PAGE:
Gunners back to top of table after seeing off Aston Villa
Aston Villa were on the wrong end of a demoralising game of keep-ball
Olivier Giroud shoots past Aston Villa goalkeeper Brad Guzan to score Arsenal’s second goal at Villa Park last night. Photograph: Michael Regan/Getty Images
Arsenal are back on top of the Premier League, taking in the view and showing no signs of a side that is going to wilt any time soon. Arsene Wenger’s team had to survive some anxious moments during the final exchanges but they were considerably the better team overall and should really have made their latest win a lot easier for themselves.
They did the damage with goals from Jack Wilshere and Olivier Giroud in the space of 59 seconds in the first half and, after that, it had looked like being a freewheeling win until Christian Benteke’s 76th-minute header. It was Benteke’s first goal since September, and only the eighth Villa have scored at home all season, and it meant a frenetic finale to a match that Arsenal had hitherto dominated.
Paul Lambert’s side gave everything in those moments but ultimately it was a deception to how the rest of the game had been played.
For long spells, Villa had the air of a side that had lost a significant amount of self-belief. Arsenal, with more away points than any other Premier League team in 2013, quickly settled into their possession game. It was rare to see an away side with so much control of the ball, working their triangular patterns and trying to find the gaps in the opposition defence.
Villa were on the wrong end of a demoralising game of keep-ball and there was something devastating about that period before half-time when Wenger’s players suddenly turned that superiority into the quick one-two of goals.
The paradox was that Villa, with so little of the ball, could reflect on a couple of decent opportunities of their own before that point. Unfortunately for them, Karim El Ahmadi could not hit the target on either occasion and the old rampaging figure of Christian Benteke is now strolling through matches.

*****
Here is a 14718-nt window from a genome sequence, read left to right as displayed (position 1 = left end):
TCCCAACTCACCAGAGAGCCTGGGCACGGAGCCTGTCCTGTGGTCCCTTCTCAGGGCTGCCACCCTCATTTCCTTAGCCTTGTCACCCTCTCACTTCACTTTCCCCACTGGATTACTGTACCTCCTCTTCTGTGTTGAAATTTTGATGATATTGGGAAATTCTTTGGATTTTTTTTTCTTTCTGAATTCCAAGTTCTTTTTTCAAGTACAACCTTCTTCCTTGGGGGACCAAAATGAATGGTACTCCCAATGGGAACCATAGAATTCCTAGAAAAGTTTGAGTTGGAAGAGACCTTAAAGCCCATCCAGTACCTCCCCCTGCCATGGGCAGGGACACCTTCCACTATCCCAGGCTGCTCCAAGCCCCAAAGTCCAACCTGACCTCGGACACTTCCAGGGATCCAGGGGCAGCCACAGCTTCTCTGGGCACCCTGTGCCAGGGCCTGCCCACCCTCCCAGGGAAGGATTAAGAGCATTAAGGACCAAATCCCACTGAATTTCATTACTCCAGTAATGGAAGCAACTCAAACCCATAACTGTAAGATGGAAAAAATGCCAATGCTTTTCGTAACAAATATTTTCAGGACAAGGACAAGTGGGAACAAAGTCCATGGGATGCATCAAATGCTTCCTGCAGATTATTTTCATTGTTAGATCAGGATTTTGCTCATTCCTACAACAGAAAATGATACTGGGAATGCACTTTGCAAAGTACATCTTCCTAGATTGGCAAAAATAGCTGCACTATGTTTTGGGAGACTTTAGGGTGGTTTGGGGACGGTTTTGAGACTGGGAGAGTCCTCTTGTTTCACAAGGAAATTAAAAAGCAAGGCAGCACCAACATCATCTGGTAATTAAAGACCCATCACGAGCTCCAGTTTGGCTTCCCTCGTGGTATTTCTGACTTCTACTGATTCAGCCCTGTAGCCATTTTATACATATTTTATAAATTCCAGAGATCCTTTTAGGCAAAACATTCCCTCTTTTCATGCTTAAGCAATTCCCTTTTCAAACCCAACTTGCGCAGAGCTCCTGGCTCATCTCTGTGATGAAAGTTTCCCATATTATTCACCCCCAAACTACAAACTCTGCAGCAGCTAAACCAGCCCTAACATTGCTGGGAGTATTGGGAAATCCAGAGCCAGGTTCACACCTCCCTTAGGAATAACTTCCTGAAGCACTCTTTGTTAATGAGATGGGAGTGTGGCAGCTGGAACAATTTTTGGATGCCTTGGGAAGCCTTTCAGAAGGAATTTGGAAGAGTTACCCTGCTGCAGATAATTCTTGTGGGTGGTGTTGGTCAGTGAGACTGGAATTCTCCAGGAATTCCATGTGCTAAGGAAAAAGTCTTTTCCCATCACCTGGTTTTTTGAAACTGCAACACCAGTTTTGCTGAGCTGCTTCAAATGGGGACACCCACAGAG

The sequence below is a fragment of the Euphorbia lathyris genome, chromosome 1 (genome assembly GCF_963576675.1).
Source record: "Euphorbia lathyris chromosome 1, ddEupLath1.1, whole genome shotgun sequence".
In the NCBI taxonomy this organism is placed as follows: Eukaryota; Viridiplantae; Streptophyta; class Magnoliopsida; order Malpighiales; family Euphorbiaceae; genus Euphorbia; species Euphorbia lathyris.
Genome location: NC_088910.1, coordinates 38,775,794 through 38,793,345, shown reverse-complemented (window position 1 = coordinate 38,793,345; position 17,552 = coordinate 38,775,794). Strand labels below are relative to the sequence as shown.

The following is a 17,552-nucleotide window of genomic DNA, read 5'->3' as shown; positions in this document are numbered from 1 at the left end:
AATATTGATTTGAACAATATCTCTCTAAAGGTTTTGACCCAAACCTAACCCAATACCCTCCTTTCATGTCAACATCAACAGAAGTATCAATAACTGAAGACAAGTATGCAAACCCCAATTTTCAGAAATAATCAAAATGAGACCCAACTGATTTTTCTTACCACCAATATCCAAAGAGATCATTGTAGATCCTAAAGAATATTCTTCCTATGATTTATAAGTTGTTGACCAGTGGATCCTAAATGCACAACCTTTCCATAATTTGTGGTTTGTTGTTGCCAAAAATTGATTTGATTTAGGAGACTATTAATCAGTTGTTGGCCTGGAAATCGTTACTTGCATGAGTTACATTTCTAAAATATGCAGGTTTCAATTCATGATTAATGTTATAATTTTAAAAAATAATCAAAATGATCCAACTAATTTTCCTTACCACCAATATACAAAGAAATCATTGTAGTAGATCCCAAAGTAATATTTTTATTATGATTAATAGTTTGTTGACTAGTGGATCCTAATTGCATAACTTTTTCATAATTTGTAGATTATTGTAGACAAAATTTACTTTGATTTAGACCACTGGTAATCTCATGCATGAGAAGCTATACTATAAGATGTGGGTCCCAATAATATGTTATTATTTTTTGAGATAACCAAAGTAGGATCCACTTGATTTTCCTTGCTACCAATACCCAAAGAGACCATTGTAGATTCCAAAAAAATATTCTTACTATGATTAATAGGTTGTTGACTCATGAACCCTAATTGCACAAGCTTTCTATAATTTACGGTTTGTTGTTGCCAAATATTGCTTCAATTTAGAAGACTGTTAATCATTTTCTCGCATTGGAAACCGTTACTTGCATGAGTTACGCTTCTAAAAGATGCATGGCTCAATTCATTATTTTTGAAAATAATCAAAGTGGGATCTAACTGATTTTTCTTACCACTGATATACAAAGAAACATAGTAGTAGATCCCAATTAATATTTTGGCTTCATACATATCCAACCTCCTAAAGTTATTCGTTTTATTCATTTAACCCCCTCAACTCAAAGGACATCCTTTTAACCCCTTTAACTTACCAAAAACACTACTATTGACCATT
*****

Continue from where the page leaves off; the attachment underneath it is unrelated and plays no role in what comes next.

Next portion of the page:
Their entire system was devised to a counter-attacking style, hoping for the best on the break. Yet Arsenal, it quickly became apparent, are not the soft touch that capitulated to these opponents on the opening weekend of the season.
The first goal was typical of Arsenal, classy in its creation and clinical in its execution. Mesut Ozil’s pass for Nacho Monreal, overlapping on the left, was beautifully weighted. Monreal had the time and space to pick out Wilshere’s run and the England midfielder took one touch to control the pass before angling his shot past Brad Guzan all in one movement.
For all of Arsenal’s possession, it was actually one of the first times the home side had looked vulnerable. Yet what followed, for Villa, was a crushing setback. From the kick-off, the ball found its way to Fabian Delph inside his own half.
His poor touch allowed Wilshere to pinch the ball and quickly play it long, from right to left, into Giroud’s path. The striker had Ron Vlaar and Matthew Lowton in close proximity but managed to elude them both before cracking another emphatic finish into the same corner Wilshere had chosen.
Villa were hanging on for the remainder of the half and there were also the first signs of dissent from the home supporters when they broke forward, just before the interval, but only three players crossed the half-way line and were quickly crowded out.
Lambert had lost Nathan Baker to concussion, having taken a shot from Serge Gnabry flush in the face, and a team with Villa’s limitations must have realised at half-time the situation was already hopeless.
For the most part, Villa Park did not turn on the home team during the more difficult moments. There were, however, exaggerated cheers when El Ahmadi was substituted shortly before Benteke, completely out of the blue, changed the complexion of the game. Ozil, of all people, was guilty of some wretched carelessness to lose the ball inside his own half. Lowton immediately whipped the ball into the penalty area and Benteke was stoopping at the far post to head beyond Wojciech Szczesny.
These were moments that told us a lot about Arsenal’s durability. Perhaps a little complacency had set in before that goal, understandably so given the disparity between the teams. At half-time, the stadium announcer had informed the crowd the competition prize was a season-ticket for the next five years – and it says everything that the Holte End promptly booed.
Yet, suddenly, Villa were pouring forward in search of a late equaliser and their opponents, for the first time, were beginning to look a little ragged. Yet Arsenal held out and, all the while, there was the sense of a team that was capable of playing a level or two higher.